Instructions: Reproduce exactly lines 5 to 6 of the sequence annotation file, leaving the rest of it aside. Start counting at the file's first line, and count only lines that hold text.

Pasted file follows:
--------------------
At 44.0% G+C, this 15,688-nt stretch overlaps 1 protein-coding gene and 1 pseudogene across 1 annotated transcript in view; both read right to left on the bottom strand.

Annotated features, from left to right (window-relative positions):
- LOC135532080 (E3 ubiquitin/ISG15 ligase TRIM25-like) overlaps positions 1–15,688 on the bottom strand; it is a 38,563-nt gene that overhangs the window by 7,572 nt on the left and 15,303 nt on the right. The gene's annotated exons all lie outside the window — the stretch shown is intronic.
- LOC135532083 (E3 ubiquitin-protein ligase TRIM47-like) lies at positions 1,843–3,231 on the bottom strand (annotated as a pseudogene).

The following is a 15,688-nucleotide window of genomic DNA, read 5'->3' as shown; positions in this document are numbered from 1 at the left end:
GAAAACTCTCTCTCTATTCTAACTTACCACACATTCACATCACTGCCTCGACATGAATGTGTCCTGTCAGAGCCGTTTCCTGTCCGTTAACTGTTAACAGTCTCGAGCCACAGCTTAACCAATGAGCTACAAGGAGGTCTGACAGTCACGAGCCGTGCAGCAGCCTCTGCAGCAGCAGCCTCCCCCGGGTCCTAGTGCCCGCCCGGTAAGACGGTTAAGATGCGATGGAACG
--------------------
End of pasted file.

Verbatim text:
The following is a 15,688-nucleotide window of genomic DNA, read 5'->3' as shown; positions in this document are numbered from 1 at the left end:
GAAAACTCTCTCTCTATTCTAACTTACCACACATTCACATCACTGCCTCGACATGAATGTGTCCTGTCAGAGCCGTTTCCTGTCCGTTAACTGTTAACAGTCTCGAGCCACAGCTTAACCAATGAGCTACAAGGAGGTCTGACAGTCACGAGCCGTGCAGCAGCCTCTGCAGCAGCAGCCTCCCCCGGGTCCTAGTGCCCGCCCGGTAAGACGGTTAAGATGCGATGGAACG